People that live or work around Heathrow can all vouch for the fact that one of the nicest side effects of the pandemic was the cleaner air and quieter skies. If flights do have to be reduced it isn’t such a bad thing. But in our society, it does throw up a problem. What do we do if planes aren’t taking off? We’ve seen what happens if planes stop flying and workers aren’t organised and unified enough to resist. The bosses sack us and attack our pay and conditions. But, there are alternatives. Even during the bleakest part of the pandemic the airport was still an extremely significant site. Air freight demand rose sharply due to disruption to cheaper forms of transportation and thousands of tons of PPE were arriving from China and elsewhere. Although greatly reduced passenger flights were still taking off. If workers acted together we could have stopped the jobs massacre, protected our pay and reduced our working hours. Likewise, when it comes to organising the reduction of aviation, we have sway and political power that we can exercise to demand that the costs of saving the planet are not forced onto workers. In fact, we could go further and come together to reorganise the local economy, so we might step away from our dependence on our ever expanding airport. The airport will likely always be there and workers will always be able to create meaningful, productive work in servicing it. But we don’t have to be slaves to it. When we discover that its continued growth is having serious detrimental effects on our local and global community we shouldn’t feel blackmailed into choosing between our jobs or the environment. We should use our very real collective power to take control of our workplaces and decide how we want to run them. At the very least, it’s well within our power to demand that local workers have extensive access to retraining opportunities in greener energy, transportation and manufacturing industries.
Luton and Bristol airports are also facing plans for unnecessary and dangerous expansion. Workers combining across airports and borders is essential to permanently be able to push back against the big money interests lobbying for expansion.
Cargo worker death at Terminal 3
On February 23rd, a cargo worker in their 70’s, employed by Dnata was crushed in a high loader and tragically died. It’s extremely sad and highlights how dangerous working at the airport can be. With staff shortages and workload pressures likely to be around for a while at Heathrow, we will need to make sure we’re not being put at risk.
Over the last 6 months or so, workers in the port of Piraeus, Greece have been demonstrating and striking against unsafe working conditions. The port is extremely busy, taking huge amounts of mega container ships. In October 2021 a workers death led to a 7 day strike and a list of demands including greater staff numbers, reduced hours and a health and safety committee with workers participation. Similar to the situation at Heathrow, privatisation and outsourcing have led to a fragmentation of the workforce and a reduction in workers power and influence. Safety is increasingly being sacrificed to profit and productivity. Because of the workers continued struggle the port companies are making concessions and giving in to some their demands. Workers shouldn’t be dying on the job in this day and age.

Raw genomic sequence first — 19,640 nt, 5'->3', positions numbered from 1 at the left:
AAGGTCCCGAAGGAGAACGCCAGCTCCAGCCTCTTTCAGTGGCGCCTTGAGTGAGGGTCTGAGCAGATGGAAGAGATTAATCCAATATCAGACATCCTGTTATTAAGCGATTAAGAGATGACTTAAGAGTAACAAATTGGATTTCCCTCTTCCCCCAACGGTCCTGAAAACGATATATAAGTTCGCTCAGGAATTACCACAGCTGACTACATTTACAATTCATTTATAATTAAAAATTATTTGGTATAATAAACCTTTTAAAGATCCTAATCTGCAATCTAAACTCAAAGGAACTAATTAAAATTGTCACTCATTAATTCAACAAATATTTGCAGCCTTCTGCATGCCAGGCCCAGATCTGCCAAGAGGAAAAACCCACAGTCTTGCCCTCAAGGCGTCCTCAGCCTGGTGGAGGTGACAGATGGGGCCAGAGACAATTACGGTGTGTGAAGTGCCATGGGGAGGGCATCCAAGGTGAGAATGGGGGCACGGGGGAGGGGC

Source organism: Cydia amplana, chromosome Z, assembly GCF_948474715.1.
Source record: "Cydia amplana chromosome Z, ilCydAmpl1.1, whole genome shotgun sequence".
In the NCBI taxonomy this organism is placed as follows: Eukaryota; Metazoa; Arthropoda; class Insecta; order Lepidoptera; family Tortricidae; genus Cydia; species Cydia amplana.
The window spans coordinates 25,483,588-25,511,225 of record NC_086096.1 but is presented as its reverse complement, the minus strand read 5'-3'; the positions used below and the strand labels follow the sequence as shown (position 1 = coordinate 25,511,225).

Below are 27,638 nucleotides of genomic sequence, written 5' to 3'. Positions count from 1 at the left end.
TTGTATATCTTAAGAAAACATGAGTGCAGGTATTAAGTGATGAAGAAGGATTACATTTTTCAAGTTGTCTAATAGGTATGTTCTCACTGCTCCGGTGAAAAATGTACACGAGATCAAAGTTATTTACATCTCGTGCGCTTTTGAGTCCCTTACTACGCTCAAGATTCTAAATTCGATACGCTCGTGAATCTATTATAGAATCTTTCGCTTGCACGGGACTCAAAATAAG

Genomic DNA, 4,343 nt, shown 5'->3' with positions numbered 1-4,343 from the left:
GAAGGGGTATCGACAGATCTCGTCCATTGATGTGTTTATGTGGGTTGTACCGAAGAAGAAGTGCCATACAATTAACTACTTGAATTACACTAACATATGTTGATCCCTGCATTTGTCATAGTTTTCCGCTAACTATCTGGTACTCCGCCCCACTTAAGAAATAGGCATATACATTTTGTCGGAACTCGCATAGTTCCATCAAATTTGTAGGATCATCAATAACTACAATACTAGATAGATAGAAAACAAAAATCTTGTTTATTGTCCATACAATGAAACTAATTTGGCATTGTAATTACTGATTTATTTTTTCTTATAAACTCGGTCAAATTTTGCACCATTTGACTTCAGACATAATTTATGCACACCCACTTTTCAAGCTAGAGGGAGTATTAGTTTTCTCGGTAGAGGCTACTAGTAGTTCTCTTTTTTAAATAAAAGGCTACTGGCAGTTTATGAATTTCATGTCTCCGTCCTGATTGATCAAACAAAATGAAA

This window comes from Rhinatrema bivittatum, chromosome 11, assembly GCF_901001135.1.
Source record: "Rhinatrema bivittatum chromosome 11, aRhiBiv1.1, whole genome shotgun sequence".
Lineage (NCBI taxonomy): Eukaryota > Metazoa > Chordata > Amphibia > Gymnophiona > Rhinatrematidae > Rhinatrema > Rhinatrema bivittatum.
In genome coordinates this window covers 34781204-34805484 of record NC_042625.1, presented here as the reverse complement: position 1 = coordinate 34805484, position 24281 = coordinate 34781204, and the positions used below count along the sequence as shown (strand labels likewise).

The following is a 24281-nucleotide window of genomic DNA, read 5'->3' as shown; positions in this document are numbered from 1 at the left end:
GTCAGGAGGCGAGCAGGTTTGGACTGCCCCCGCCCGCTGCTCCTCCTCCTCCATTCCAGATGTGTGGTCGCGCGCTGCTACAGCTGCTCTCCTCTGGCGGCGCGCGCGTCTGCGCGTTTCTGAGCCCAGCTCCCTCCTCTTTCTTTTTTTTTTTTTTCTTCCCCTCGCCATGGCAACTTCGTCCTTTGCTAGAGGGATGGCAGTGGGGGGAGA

Air Traffic Controllers in Poland
Air Traffic Controllers in Poland have been refusing to accept pay cuts and unsafe working conditions and were threatening to resign en masse. The resignations were going to cause major disruption to hundreds of European flights, as airspace is already restricted due to war in Ukraine. A deal has now been struck.
Baggage handlers in Amsterdam
On 23rd April 150 KLM baggage handlers walked off the job for 3 hours without warning after being told some of their jobs would be outsourced. The threat of outsourcing was apparently the final straw as workers were already pissed off with pay and conditions. Police had to shut the road as queues were tailing out of the terminal and several days on the airline still hadn’t recovered. That’s workers’ power. While official strikes can be effective, companies usually have the time to prepare and take the sting out of the action. A wildcat strike- when workers just walk off the job, independently of the union or company- doesn’t give the company time to prepare and is way more effective. Which might be a reason for them being illegal in the UK. KLM was still having problems getting baggage to customers days after the strike.
In January Luton passenger assistance workers secured a decent pay rise after two lots of strike action. Striking gets the goods. The front of house workers got 4.3% and HGV drivers 20%. But could HGV drivers bargaining power have been used to get more for different sets of workers?
In April, after repeated payroll problems, Luton baggage handlers and check-in staff won 13 weeks sick pay and £100 compensation if their pay is late. All from just the threat of strike action.
Against Offshore Detention
Standing up to the Rwanda Deal and the British Border Regime
This article was written by our friends at the West London Resistance Collective!
This month saw the announcement of the British government’s new immigration scheme in which asylum seekers are to be sent to Rwanda while their claims are processed. It is essential that we recognise this move towards offshore detention for what it is: an expansion of the criminalisation of migrants and refugees and an attempt to make the realities of global inequality invisible to the British public.